So when you hear a Democratic member of Congress calling for national reform or condemning Republican gerrymandering, do a quick search to see if he or she supported reform in 2009 when their party faced no obstacles to reform. If they were in Congress at the time, and the answer is "No", then feel free to cast a cynical eye upon them. They had the chance to reform the process, but their commitment to reform lost out to their avarice.
Now let me get to the Republicans (of course there's only one Republican in MD's delegation, but his party controls Congress). There is redistricting reform legislation in Congress right now (and 3 of MD's 6 congressional Democrats are co-sponsors). Republicans control the House and Senate and there remains every reason to believe that President Obama would sign a reform bill. The ball is their court now. If they refuse to reform, they easily could find themselves on the losing end of redistricting after the 2020 Census.
It's a perfect time for reform as neither party can predict who will be in charge after 2020. So call on Speaker Boehner, on Steny Hoyer, on Elijah Cummings, on Dutch Ruppersberger, on John Delaney and on Andy Harris to lend their support to the Redistricting Reform Act of 2015. Let's end this nonsense once and for all.

* Though this article references sponsorship of Zoe Lofgren's Redistricting Reform Act, which has been reintroduced in every Congress for the last decade, John Sarbanes was a co-sponsor of John Tanner's Fairness and Independence in Redistricting Act of 2007. But did not co-sponsor the bill when it was reintroduced in subsequent Congresses. Chris Van Hollen signed on as a co-sponsor of the Fairness and Independence in Redistricting Act of 2009, signing on a year after it was introduced, but did not co-sponsor the bill when it was reintroduced in the following Congress.

Monday, August 10, 2015

Maryland Needs Redistricting Reform Now

During his State of the State address, MD Governor Larry Hogan called for redistricting reform in Maryland. As he condemned the process of partisan Gerrymandering (used by both parties to create artificial party strength by disenfranchising members of the minority party) most Democrats in the General Assembly sat on their hands and refused to embrace his call. Their reluctance is easy to understand once one looks at Maryland's state legislative and congressional district maps (see below).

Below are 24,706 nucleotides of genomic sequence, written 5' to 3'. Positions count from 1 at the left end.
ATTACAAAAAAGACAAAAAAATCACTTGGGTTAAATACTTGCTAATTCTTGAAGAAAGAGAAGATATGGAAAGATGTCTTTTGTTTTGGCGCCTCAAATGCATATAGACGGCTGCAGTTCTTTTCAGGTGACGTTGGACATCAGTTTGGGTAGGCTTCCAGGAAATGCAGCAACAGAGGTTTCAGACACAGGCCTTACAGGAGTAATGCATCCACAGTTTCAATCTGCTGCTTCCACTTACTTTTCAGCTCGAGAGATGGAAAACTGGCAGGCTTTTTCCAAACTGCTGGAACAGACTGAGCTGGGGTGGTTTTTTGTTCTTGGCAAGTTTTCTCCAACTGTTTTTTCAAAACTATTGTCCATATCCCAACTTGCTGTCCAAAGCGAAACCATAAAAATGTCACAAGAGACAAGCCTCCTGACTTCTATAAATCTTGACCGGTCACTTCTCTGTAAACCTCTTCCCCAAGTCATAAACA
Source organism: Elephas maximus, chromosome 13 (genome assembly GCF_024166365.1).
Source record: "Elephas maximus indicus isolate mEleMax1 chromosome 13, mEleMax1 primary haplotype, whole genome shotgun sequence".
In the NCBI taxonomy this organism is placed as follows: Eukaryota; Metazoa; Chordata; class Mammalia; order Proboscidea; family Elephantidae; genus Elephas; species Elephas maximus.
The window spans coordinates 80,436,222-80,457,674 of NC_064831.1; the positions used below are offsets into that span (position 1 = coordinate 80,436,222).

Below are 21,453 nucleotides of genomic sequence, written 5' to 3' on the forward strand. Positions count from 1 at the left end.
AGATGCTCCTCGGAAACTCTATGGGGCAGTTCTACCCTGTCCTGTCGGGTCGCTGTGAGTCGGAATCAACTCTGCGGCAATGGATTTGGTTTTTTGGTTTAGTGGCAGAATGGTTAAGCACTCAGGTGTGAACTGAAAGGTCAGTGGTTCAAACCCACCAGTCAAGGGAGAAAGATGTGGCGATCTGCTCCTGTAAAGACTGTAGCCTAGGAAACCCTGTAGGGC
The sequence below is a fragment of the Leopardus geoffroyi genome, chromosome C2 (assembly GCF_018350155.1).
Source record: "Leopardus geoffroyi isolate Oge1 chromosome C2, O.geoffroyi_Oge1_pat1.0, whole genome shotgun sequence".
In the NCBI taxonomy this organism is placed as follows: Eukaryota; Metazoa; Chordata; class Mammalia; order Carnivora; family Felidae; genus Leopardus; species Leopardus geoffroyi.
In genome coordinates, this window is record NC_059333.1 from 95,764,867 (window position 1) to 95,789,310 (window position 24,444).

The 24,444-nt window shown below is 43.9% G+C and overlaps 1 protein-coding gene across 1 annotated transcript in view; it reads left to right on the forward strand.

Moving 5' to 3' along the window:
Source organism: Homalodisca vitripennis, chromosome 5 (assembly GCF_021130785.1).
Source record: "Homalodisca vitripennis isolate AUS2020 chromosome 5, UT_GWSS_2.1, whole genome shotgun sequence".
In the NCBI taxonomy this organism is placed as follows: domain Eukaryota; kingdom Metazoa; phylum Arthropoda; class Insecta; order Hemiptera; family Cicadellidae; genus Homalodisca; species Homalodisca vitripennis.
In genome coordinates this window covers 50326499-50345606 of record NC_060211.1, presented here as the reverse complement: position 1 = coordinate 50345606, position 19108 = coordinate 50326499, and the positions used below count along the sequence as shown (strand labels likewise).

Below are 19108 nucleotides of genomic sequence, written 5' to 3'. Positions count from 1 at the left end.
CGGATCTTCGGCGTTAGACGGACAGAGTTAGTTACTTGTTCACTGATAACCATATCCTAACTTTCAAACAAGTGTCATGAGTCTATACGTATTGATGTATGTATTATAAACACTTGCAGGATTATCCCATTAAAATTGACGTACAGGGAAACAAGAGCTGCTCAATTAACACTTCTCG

Democrats outnumber Republicans in Maryland by roughly 2 to 1, but that voter registration advantage overstates the actual electoral strength of Democrats. As I have detailed in prior posts, the effective partisan breakdown in Maryland is closer to 1.5 to 1. It's an advantage sufficient to explain Democrats' dominance in statewide elections, but insufficient to explain their 3 to 1 domination in the General Assembly and their 7 to 1 advantage in the state's Congressional delegation. In order to maintain those tremendous advantages, Democrats have rigged the game. They have manipulated the states legislative and Congressional districts so as to effectively disenfranchise non-Democratic voters.

Maryland's state legislative districts look as though they were created by an over-caffeinated 4 year old with a paint gun. But the haphazard appearance obscures what is actually a carefully crafted map. Jagged and sprawling districts have been created solely to serve a single purpose - maximize the number of Democratic seats. Each of Maryland's legislative districts elect 3 members to the House of Delegates. The districts can either elect all of the members at large or a district can be subdivided into 3 single member or into a 1 single member and 2 two member districts. As originally intended, single member districts were to be reserved for geographically large rural districts. Democrats have used the district structures to carve out Democratic districts in otherwise Republican regions - this is clearly evident in Districts 2, 3, 30 and 37. Democrats have leveraged their effective map making into a nearly 3 to 1 majority in the General Assembly.